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Parallel Visions: City of Angels City of Demons ebook and trade paperback available on Amazon (or here).
The question of whether Vance was dead or not became more than academic when he found himself in a bathtub up to his chin in ice water like some forgotten cocktail garnish, a demonic woman standing over him, and no memory of how he got there.
Read free chapters of Parallel Visions: City of Angels City of Demons here
The Red Rook, sequel to Dispensing Justice and the second novel of Nova Genesis World is now available for Kindle or as a paperback at Amazon.
Read free chapters of Dispensing Justice here (or get it here).
Read free chapters of The Red Rook here (or get it here). -- Fritz Freiheit

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The theatrical genre of melodrama uses theme-music to manipulate the spectator's emotional response and to denote character types. The term combines "melody" (from the Greek "melōidía", meaning "song") and "drama"(Classical Greek: δράμα, dráma; meaning "action"). While the use of music is nearly ubiquitous in modern film, in a melodrama these musical cues will be used within a fairly rigid structure, and the characterizations will accordingly be somewhat more one-dimensional: Heroes will be unambiguously good and their entrance will be heralded by heroic-sounding trumpets and martial music; villains are unambiguously bad, and their entrance is greeted with dark-sounding, ominous chords.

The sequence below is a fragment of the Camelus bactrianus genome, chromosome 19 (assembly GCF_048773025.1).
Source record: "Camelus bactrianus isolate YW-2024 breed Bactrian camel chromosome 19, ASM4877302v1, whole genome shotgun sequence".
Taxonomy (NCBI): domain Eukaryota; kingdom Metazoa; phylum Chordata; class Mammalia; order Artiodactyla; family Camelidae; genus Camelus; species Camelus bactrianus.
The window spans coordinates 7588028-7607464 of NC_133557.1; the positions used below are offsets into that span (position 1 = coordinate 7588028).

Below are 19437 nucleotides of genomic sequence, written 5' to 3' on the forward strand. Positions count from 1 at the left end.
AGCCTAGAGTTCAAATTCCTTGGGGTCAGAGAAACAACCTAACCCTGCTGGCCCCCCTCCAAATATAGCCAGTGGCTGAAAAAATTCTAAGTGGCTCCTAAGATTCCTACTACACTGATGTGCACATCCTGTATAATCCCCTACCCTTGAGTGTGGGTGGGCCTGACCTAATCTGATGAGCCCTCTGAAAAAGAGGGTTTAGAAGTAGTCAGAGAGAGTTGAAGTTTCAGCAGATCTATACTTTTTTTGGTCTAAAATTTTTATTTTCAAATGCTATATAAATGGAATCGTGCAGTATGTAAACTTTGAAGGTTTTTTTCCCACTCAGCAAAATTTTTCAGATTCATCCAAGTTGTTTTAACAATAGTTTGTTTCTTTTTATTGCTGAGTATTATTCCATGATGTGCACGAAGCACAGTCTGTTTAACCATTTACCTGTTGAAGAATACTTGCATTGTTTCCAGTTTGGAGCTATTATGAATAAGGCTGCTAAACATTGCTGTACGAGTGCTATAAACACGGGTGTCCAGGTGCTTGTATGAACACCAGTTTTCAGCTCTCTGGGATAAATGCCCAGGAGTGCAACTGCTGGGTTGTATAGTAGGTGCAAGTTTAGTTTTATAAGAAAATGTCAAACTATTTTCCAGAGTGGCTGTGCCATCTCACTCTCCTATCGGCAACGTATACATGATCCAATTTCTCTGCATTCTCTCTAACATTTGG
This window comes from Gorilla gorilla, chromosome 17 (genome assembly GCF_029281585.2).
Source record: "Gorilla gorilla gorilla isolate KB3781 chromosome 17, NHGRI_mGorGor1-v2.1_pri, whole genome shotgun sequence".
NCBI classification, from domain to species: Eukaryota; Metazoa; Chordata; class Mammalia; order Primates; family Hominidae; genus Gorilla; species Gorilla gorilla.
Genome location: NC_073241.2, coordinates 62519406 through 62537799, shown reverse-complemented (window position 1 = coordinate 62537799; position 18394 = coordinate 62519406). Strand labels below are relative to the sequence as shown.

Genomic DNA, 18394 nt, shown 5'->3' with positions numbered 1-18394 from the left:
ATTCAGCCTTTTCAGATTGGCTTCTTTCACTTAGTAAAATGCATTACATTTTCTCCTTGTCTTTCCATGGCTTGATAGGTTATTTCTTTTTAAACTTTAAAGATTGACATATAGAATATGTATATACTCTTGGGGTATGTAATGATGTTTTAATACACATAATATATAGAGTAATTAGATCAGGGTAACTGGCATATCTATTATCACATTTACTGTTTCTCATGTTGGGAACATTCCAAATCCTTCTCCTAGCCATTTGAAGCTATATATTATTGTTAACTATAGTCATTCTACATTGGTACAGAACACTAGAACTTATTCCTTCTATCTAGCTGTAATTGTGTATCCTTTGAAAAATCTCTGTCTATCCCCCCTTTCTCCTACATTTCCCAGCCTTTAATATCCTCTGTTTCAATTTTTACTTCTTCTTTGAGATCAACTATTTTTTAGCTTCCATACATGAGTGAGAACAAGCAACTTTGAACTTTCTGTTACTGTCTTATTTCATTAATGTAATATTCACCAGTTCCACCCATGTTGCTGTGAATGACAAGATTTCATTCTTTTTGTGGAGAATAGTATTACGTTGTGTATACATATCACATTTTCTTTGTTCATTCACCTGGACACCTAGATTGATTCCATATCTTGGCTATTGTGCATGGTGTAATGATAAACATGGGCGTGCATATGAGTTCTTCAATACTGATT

Melodramas tend to be formulaic productions, with a clearly constructed world of connotations: A villain poses a threat, the hero escapes the threat and/or rescues the heroine. The term is sometimes used loosely to refer to plays, films or situations in which action or emotion is exaggerated and simplified for effect. As against tragedy, melodrama can have a happy ending, but this is not always the case. -- Source Melodrama at Wikipedia
Melodrama comes in two varieties Melodramatic Settings and Melodramatic Actions. (e)
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